Standard Chartered rights issue points to growing boardroom rift
This article by Margareta Pagana for The Independent dated December 7th may be of interest to subscribers. Here is a section:
Last night, a spokesman for the bank said it was ¡°extremely comfortable with its capital levels and remains in a strong position¡±. He added: ¡°Some analysts have speculated about a rights issue after the trading statement but we do not comment on such speculation.¡± Richard Meddings, the group finance director, also said on Wednesday that the bank was comfortable with its capital ratios. However, the spokesman was not able to comment on whether other board members took a different view.
Standard Chartered has enjoyed 10 consecutive years of growth in revenues and profits. However, the past year or so has been tough. Problems at its South Korean subsidiary caused the bank to expect at least a 10 per cent fall in operating profits in consumer banking, and an operating loss of $200m at the South Korean unit. In August, it took a $1bn write-down at the unit after other lenders in the country were forced to write off personal loans.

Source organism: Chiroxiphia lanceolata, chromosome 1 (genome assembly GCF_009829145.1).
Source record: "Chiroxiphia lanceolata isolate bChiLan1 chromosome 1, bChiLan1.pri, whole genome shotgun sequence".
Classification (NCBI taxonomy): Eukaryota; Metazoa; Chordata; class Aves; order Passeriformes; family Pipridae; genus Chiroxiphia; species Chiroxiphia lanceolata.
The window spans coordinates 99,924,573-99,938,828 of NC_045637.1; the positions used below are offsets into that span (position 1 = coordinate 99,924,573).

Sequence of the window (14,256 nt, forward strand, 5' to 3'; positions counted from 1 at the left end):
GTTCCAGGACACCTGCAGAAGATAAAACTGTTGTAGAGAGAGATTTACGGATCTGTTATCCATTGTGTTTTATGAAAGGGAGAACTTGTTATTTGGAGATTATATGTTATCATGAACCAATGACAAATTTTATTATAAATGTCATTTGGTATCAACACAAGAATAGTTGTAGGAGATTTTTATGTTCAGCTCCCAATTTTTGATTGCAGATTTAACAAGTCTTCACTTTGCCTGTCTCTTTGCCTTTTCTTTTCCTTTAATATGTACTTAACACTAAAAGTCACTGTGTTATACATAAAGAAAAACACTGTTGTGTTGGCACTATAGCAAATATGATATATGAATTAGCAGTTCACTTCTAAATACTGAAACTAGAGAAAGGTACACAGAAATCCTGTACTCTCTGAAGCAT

Profits in wholesale banking are expected to be flat for the year, with group revenues likely to be little changed from last year¡¯s ¡ê11.6bn. A long-standing target of generating double-digit revenue growth every year has been dropped.
The UK’s banking sector has a long history of internationalisation not least in Asia. Standard Chartered was classically regarded as a Hong Kong institution and has spent much of the last decade expanding across Asia and Africa. HSBC is one of the world’s most globally oriented banks while Barclays’s acquisition of ABSA Bank in South Africa highlights where its growth ambitions lie. The fact that Bank of Georgia chose the LSE for its listing also highlights the success of the exchange in attracting business. Therefore the FTSE-350 Banks Index might be considered representative of more than simply the health of the UK economy. However, since the City plays such an important role in the wider economy it cannot be ignored.
Standard Chartered and HSBC’s recent declines have weighed on the sector which broke its short-term progression of higher reaction lows last week to fall below the 200-day MA for the first time since July. A clear upward dynamic will be required to check the slide and suggest a return to demand dominance.
The FTSE-100 Index continues to pause in the region of historic peaks and has pulled back to test the region of the 200-day MA near 6500. It will need to continue to hold in this area if the progression of higher reaction lows within the six month range is to hold.
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